This brilliant and necessary story delves into the life of a ordinary teen who happens to be non-binary. It is a book for mature readers: There is an intense scene of violence and its aftermath that is jarring but ultimately necessary, as sadly it is an all-too-common reality in the lives of LGBTQ+ people. What makes reading about Riley an extraordinary experience is the clarity and sensitivity of debut-author Garvin’s writing style. Riley is honest, complex and longing to be accepted, like most people. This is a book and a main character you won’t forget.

Who will like this book?: Anyone interested in learning about gender fluidity. Mature readers of coming-out stories. This is an important book for anyone who considers themselves a LGBTQ+ ally to take a look at.

If you like this, try this: Parrotfish by Ellen Wittlinger. I am J by Cris Beam. Beautiful Music for Ugly Children by Kirstin Cronn-Mills. Almost Perfect by Brian Katcher. None of the Above by I.W. Gregorio.

Recommended by: Nicole, Teen Librarian

Dumplin’

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Title: Dumplin’

Author: Julie Murphy

Summary: Willowdean Dickson is waiting for that moment when her life will really start. Living in a small Texas town famous for it’s beauty pageant as a fat girl isn’t always easy, but Will knows that she is who she is and she shouldn’t have to apologize for it. Even though things have been tougher since her beloved Aunt Lucy passed away, Will has always had her long-time best friend Ellen, a new job at Harpy’s Dogs and Burgers, and her own piece of freedom in the form of her car, Jolene, named after the legendary song by her all-time hero, Dolly Parton. As the summer before junior year begins, Will begins to realize that Bo, the hot athlete from a local private school might want to be more than just co-workers with her. Is this the beginning of her real life? Suddenly she finds her hard-won self-confidence begin to slip away, setting into a motion a chain of events that will reshape her life and her outlook, forever.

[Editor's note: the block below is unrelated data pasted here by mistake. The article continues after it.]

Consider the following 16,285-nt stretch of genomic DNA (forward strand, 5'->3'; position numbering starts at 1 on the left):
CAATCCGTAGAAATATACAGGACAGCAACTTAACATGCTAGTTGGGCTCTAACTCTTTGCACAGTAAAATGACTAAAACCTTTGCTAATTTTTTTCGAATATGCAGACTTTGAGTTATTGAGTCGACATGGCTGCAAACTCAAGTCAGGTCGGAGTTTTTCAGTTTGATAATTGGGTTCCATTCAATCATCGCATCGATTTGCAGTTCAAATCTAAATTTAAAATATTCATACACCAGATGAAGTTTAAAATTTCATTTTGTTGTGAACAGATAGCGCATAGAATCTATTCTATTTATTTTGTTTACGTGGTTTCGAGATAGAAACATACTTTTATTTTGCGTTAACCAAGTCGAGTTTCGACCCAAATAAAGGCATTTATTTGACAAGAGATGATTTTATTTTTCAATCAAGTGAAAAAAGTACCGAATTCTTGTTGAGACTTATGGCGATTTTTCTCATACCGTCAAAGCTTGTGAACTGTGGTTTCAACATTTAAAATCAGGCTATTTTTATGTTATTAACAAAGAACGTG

There is a strong chance that this might become your new favorite book. It captures some of the raw truths of navigating the high school experience as someone who doesn’t conform to what is supposedly normal to reveal that, in fact, everyone has something unique about them that makes them better than whatever normal is supposed to be. This delightful and emotional story deserves to be read by anyone who has ever felt less than perfect. Readers will feel like they have been transported to Texas and will wish that Willowdean could leap off the page and into their lives.

Who will like this book?: Mature readers who are fans of Rainbow Rowell and John Green. Anyone who ever dreamed of being a pageant queen.

If you like this, try this: Food, Girls and Other Things I Can’t Have by Allan Zadoff. This Book Isn’t Fat It’s Fabulous by Nina Beck. Beauty Queens by Libba Bray. For mature readers, The Duff by Kody Keplinger.